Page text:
I would only recommend this book to someone who had a strong interest in naval history and was comfortable reading a very factual, detailed, and analytical text. I would recommend it in book form as the narrator for this production is the worse I have ever experienced in all the Audible books I have listen to!
Roelofs is the worse narrator I have ever experienced in all my years of listening to Audible books. He sounds as if he is reading words, not sentences or a story. He must have been uncomfortable with the Japanese names as you notice a pause before he pronounces each name. It seems as if he mispronounced "Leyte Gulf" and they had to go back in an redo the pronunciation. He also does not know how to say military time as he calls 2000 "two thousand" instead of "20 hundred." If it were not for the fact that I had an interest in the battle, I would have stopped listening to this book before the end of the first chapter!
No. Too detailed and academic. Plus the narration is so poor it makes listening painful.
Unless you're already familiar with this sea battle and the geography of the area, you're going to find this a very hard account to follow.
The accounts of the sea battles and the incredible bravery of the Japanese sailors in the face of overwhelming odds was really admirable. The book's primary focus is on the actions of the Japanese fleet.
Where to begin? If I hear Lay-TEE gulf one more time, I'll scream! It would be nice if some narrators with military experience could be found; some of us actually can read. The one example that comes to mind is where the book mentions headings as (for example) 030T and the narrator says 030-TEE rather than 030 True. There are other similar things, but the basic point is he was reading the words, but I don't think he knew what they meant.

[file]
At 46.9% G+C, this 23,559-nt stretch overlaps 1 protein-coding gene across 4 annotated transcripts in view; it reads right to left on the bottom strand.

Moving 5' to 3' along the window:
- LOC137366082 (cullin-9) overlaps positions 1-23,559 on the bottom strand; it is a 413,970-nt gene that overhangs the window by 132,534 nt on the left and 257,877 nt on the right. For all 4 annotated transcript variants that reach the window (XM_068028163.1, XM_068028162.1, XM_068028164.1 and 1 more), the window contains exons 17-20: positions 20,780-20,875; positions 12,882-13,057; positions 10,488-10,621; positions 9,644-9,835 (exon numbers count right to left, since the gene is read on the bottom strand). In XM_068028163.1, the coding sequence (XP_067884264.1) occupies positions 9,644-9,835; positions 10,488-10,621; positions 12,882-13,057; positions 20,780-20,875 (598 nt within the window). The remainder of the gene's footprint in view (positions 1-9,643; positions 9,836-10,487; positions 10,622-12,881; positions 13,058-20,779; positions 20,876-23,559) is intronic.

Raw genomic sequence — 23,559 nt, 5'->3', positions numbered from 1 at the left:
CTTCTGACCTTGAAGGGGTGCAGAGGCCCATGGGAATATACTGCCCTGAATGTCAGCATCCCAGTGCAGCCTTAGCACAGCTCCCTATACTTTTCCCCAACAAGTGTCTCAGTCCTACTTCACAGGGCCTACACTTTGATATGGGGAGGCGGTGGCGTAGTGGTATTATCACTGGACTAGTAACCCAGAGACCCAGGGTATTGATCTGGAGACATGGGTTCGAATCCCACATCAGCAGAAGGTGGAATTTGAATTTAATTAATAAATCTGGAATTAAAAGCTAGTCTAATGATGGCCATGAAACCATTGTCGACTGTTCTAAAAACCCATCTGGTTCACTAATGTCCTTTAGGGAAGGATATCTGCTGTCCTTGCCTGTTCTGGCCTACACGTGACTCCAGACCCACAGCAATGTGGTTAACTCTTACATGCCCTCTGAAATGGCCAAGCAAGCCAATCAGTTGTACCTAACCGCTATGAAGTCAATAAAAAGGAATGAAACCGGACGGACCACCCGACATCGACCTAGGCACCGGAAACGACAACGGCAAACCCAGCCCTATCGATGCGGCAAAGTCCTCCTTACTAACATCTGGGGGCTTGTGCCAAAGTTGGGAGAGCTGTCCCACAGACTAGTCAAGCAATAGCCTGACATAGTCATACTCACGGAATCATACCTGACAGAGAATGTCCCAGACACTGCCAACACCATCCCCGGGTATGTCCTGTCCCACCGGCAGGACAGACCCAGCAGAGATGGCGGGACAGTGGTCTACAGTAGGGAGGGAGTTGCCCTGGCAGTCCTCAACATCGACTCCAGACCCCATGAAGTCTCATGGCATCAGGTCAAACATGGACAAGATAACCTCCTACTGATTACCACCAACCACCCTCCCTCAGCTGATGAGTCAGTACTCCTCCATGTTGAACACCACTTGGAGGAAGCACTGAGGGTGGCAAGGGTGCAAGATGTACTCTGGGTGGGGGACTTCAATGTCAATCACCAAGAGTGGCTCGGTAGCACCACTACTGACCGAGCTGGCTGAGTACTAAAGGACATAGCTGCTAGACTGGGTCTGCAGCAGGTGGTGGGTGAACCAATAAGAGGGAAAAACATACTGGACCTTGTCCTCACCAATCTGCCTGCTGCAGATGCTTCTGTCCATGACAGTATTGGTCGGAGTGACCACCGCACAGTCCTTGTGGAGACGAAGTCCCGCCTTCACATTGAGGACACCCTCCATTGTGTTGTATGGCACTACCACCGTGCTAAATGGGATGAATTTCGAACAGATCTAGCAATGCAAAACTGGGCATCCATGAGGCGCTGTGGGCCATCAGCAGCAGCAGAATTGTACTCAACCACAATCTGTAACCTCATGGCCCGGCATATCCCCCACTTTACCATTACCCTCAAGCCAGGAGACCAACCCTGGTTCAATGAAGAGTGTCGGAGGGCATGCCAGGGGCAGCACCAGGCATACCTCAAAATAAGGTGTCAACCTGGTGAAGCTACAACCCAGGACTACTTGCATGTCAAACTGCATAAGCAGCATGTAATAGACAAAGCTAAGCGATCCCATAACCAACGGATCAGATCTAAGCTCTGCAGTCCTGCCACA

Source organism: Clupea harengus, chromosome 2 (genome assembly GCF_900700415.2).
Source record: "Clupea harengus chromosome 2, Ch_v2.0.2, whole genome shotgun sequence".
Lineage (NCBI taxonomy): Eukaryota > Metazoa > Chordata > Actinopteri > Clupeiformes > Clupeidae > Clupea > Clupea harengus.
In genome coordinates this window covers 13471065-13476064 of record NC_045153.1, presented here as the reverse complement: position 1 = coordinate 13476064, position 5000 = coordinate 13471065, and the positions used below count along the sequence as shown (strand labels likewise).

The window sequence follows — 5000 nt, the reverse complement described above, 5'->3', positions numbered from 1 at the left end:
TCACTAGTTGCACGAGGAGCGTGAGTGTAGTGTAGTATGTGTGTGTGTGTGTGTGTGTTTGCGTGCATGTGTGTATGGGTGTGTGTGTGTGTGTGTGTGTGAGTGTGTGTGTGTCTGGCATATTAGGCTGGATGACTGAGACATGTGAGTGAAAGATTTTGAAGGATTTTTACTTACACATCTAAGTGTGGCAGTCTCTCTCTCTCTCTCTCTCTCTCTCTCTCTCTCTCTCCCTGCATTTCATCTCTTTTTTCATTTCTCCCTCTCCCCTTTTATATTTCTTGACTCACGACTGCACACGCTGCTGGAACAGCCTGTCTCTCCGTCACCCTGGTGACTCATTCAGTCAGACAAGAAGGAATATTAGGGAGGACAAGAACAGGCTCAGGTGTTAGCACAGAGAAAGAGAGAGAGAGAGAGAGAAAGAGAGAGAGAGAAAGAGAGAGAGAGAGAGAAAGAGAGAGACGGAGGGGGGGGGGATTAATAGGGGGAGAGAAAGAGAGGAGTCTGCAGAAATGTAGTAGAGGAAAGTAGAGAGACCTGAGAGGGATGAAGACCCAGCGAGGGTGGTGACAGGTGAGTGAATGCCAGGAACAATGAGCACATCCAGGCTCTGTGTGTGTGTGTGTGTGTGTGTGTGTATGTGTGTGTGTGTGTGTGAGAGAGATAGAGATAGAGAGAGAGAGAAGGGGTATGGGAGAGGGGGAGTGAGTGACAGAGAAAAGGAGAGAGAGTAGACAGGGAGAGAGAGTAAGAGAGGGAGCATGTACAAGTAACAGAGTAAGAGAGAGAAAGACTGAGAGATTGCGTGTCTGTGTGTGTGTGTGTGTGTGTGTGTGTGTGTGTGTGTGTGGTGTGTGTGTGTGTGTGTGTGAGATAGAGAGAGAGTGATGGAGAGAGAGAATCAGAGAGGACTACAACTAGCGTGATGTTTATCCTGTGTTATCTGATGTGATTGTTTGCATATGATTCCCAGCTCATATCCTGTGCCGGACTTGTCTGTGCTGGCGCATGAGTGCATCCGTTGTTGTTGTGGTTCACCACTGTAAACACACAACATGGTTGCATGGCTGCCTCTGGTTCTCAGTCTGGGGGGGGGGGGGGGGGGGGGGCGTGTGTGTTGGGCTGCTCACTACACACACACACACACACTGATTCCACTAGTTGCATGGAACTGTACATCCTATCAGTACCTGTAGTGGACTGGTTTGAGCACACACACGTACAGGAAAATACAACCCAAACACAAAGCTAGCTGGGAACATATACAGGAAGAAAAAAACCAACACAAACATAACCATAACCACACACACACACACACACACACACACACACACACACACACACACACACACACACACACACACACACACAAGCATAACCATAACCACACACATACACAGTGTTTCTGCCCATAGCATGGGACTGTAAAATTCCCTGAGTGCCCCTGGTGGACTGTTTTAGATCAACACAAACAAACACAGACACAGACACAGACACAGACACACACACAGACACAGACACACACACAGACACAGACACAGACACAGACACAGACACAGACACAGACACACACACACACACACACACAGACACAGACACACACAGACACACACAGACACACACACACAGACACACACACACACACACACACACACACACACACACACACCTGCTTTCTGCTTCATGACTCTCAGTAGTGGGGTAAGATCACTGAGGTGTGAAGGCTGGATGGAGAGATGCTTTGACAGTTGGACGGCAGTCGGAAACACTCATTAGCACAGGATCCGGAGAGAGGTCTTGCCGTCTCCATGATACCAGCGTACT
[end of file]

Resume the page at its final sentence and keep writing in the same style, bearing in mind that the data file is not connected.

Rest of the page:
It would be a very interesting documentary. The audio book would GREATLY benefit from a pdf of maps to help the listener visualize the account. I was able to find a couple of maps on line that helped a little, but having at least one map per chapter would have helped immensely.
You should probably consider getting the book in addition to the audio ASSUMING the book includes maps. You'll get much more out of the account IF that's the case.
The book was excellent for those with an 'intermediate' level interest in naval history. Narrator's voice is fine, but mispronounced Japanese words and place names are frequent.
The author becomes so involved in Japanese names, ship and persons as to confuse the knowledgable reader. He is so involved in his knowledge of names of the Japanese he appears to lose track of a historical information. Save your time and energy. I had family I this battle so a real interest. This book bored me!
MSU Spartan, avid birdwatcher, tin can sailor, but mostly immobile now. I love Audible!
Book has many pieces of data I haven't heard before. Very interesting.
Yes! Unfortunately, Mr. Roelofs is NOT qualified to narrate this book. Pronunciations are execrable - forecastle instead of foc'sl, for instance - and names and places are awful. Would it be too much to find pronunciation of important geographic names? Or how to read a compass heading? Or "naval time" conventions?
Barely, but the narration almost makes the answer to this question "NO".